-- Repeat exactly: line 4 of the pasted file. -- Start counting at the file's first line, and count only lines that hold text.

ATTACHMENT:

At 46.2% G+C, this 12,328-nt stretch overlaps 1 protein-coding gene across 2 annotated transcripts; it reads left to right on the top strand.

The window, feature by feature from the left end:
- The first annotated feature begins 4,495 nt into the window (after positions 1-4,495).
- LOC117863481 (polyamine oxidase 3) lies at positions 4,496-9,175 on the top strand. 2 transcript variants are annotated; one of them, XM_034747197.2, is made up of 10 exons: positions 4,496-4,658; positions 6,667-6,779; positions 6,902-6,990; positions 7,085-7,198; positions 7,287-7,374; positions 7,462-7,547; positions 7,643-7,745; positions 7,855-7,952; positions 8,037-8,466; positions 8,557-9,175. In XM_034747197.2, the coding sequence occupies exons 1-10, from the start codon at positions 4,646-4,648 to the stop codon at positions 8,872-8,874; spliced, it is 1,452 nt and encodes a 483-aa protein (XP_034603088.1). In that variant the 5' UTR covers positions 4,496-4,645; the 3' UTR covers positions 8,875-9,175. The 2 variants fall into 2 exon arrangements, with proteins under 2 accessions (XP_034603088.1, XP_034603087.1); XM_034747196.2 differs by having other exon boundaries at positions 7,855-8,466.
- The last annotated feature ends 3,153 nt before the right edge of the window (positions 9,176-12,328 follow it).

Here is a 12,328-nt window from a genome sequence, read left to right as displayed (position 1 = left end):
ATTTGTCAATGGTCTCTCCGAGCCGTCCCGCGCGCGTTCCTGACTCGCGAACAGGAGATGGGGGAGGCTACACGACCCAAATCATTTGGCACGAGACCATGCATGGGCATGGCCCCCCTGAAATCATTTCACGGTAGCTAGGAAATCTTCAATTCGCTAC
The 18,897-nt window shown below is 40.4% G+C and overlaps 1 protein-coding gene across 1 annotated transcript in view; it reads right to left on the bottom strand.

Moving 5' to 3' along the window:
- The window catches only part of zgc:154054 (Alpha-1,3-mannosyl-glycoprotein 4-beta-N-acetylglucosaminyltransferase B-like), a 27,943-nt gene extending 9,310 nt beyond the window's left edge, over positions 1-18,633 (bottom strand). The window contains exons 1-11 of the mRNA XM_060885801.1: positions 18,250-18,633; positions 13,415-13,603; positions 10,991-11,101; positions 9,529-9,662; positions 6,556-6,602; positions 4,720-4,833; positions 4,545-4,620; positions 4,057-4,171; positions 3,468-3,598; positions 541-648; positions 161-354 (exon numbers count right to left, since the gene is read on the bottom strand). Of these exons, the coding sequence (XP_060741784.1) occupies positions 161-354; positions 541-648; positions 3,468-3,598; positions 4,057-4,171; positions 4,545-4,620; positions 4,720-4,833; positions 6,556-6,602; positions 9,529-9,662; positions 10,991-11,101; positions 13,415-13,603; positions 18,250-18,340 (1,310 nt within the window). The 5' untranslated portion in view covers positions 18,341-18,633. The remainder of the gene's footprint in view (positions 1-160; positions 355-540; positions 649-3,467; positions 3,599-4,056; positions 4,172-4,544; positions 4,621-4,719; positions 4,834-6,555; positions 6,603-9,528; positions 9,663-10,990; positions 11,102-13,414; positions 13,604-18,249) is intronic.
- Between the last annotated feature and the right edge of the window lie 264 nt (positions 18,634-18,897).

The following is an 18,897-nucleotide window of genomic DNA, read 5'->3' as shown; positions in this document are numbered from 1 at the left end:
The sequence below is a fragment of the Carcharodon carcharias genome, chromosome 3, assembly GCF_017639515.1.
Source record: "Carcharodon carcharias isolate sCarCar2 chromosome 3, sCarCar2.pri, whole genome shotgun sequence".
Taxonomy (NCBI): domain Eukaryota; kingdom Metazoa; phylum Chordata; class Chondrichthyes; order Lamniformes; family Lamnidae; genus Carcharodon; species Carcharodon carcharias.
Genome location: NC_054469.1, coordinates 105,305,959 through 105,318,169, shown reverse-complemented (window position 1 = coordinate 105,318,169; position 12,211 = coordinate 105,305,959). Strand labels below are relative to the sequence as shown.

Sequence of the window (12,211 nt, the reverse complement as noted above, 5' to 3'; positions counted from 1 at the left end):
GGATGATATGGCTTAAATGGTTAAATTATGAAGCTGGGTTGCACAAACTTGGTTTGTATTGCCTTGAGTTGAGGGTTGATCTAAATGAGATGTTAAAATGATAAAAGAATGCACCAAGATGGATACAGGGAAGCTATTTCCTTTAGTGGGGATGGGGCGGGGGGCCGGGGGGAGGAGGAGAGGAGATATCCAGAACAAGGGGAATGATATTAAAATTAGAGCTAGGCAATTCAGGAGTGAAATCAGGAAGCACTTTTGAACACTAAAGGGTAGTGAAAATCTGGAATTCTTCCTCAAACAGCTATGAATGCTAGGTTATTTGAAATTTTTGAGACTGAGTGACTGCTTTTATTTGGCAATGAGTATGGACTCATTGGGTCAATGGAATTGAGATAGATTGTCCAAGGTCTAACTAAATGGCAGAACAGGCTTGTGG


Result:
- LOC117863481 (polyamine oxidase 3) lies at positions 4,496-9,175 on the top strand. 2 transcript variants are annotated; one of them, XM_034747197.2, is made up of 10 exons: positions 4,496-4,658; positions 6,667-6,779; positions 6,902-6,990; positions 7,085-7,198; positions 7,287-7,374; positions 7,462-7,547; positions 7,643-7,745; positions 7,855-7,952; positions 8,037-8,466; positions 8,557-9,175. In XM_034747197.2, the coding sequence occupies exons 1-10, from the start codon at positions 4,646-4,648 to the stop codon at positions 8,872-8,874; spliced, it is 1,452 nt and encodes a 483-aa protein (XP_034603088.1). In that variant the 5' UTR covers positions 4,496-4,645; the 3' UTR covers positions 8,875-9,175. The 2 variants fall into 2 exon arrangements, with proteins under 2 accessions (XP_034603088.1, XP_034603087.1); XM_034747196.2 differs by having other exon boundaries at positions 7,855-8,466.